Also in 2011, eight top advertising agencies pledged never again to feature great apes—who are often torn away from their mothers shortly after birth and beaten in order to force them to perform on cue—in their advertisements. Capital One pulled an ad featuring a chimpanzee and pledged not to use nonhuman primates in its advertisements again. The blockbuster film Rise of the Planet of the Apes featured CGI animation to create realistic-looking apes without exploiting and abusing animals.

U.S. Army officials announced that monkeys will no longer be used in a cruel chemical nerve-agent attack training course at Aberdeen Proving Ground. The University of Michigan, Primary Children’s Medical Center in Salt Lake City and Naval Medical Center San Diego began using sophisticated simulators instead of live cats for intubation training. And the world’s largest tea-maker, Unilever—maker of Lipton and PG tips—stopped experimenting on pigs and other animals just so that it could make health claims about its tea.

Aspen, Colo., became the first city in the U.S. to launch a comprehensive Meatless Monday campaign—local restaurants, schools, hospitals and businesses are now promoting plant-based meals on Mondays. The board of commissioners in Durham County, N.C., also signed a “Meatless Mondays” resolution, and several more celebrities, including Russell Brand, Eliza Dushku and Ozzy Osbourne, went vegan in 2011. The Rev. Al Sharpton also ditched meat from his diet.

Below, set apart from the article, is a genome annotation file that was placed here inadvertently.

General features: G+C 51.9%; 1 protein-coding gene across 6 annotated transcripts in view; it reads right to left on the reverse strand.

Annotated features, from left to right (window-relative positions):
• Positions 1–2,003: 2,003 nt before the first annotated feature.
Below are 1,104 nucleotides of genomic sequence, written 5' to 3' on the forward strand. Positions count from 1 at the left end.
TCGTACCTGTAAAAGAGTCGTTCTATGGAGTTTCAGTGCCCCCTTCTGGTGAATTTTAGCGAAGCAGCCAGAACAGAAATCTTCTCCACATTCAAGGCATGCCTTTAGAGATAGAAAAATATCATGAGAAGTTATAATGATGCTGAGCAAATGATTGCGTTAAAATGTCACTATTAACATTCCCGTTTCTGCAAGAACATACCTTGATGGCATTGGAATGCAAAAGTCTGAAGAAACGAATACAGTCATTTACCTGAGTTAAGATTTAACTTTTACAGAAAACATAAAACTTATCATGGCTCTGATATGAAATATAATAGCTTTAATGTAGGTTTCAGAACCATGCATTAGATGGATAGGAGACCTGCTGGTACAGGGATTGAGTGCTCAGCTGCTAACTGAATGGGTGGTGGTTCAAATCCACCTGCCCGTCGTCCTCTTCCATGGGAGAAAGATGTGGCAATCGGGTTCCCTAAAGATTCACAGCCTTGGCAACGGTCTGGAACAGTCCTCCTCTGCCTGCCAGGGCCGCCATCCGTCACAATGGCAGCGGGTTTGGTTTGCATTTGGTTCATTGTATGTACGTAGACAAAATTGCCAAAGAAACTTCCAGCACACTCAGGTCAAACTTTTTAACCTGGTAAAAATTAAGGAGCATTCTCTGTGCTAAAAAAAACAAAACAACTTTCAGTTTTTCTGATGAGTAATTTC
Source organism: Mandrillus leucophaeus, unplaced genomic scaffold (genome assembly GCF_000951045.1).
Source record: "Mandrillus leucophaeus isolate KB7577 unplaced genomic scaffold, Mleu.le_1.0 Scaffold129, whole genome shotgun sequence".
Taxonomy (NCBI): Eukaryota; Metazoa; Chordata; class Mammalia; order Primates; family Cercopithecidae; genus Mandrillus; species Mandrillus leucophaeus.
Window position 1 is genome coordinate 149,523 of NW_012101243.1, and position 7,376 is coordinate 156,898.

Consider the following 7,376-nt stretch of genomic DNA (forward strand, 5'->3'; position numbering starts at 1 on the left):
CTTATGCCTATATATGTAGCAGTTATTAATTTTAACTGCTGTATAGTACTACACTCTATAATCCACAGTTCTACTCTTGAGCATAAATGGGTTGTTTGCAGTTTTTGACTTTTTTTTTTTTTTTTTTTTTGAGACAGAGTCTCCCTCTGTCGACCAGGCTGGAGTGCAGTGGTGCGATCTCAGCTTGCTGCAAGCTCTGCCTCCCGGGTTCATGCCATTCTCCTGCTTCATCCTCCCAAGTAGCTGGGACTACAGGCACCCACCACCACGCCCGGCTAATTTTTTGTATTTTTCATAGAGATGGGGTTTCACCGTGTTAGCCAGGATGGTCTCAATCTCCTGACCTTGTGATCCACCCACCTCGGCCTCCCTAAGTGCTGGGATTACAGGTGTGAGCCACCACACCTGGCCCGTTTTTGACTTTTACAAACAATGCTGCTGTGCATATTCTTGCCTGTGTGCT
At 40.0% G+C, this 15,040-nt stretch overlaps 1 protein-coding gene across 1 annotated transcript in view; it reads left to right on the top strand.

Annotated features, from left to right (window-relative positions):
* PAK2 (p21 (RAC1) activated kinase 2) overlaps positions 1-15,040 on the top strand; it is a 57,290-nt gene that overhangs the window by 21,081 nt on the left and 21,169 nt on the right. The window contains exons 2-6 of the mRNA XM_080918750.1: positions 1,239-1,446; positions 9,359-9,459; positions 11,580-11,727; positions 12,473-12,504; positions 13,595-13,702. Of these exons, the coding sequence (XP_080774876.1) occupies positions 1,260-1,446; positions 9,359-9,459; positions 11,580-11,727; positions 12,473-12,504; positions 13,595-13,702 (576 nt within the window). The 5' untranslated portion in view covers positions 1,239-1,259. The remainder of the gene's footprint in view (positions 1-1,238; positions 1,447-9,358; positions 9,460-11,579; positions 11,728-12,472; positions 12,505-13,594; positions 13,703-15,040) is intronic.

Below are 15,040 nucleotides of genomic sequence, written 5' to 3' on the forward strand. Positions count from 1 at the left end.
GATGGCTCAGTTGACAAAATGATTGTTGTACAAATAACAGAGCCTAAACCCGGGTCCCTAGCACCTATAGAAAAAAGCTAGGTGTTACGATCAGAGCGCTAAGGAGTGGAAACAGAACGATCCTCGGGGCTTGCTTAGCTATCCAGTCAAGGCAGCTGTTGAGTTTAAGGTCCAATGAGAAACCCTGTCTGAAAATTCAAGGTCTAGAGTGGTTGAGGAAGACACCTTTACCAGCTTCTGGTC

Many of these developments were brought about, at least in part, by PETA, but everyone can bring about change simply by resolving to be kinder, greener and healthier in the coming year. By taking simple steps such as buying cruelty-free products, choosing meatless meals, wearing animal-friendly fashions and enjoying animal-free entertainment, we can all help make 2012 even better than 2011.

Heather Moore is a staff writer for the PETA Foundation.

Please! No more Polar Bears for Worcester!

June 20, 2011

To the editor:

Kenda [The EcoTarium’s polar bear]’s death is a heartbreaking reminder of the profound injustice in keeping these complex, free-ranging animals in captivity. This polar bear never stepped foot outside of a concrete icebox from the day she was born until the day she died.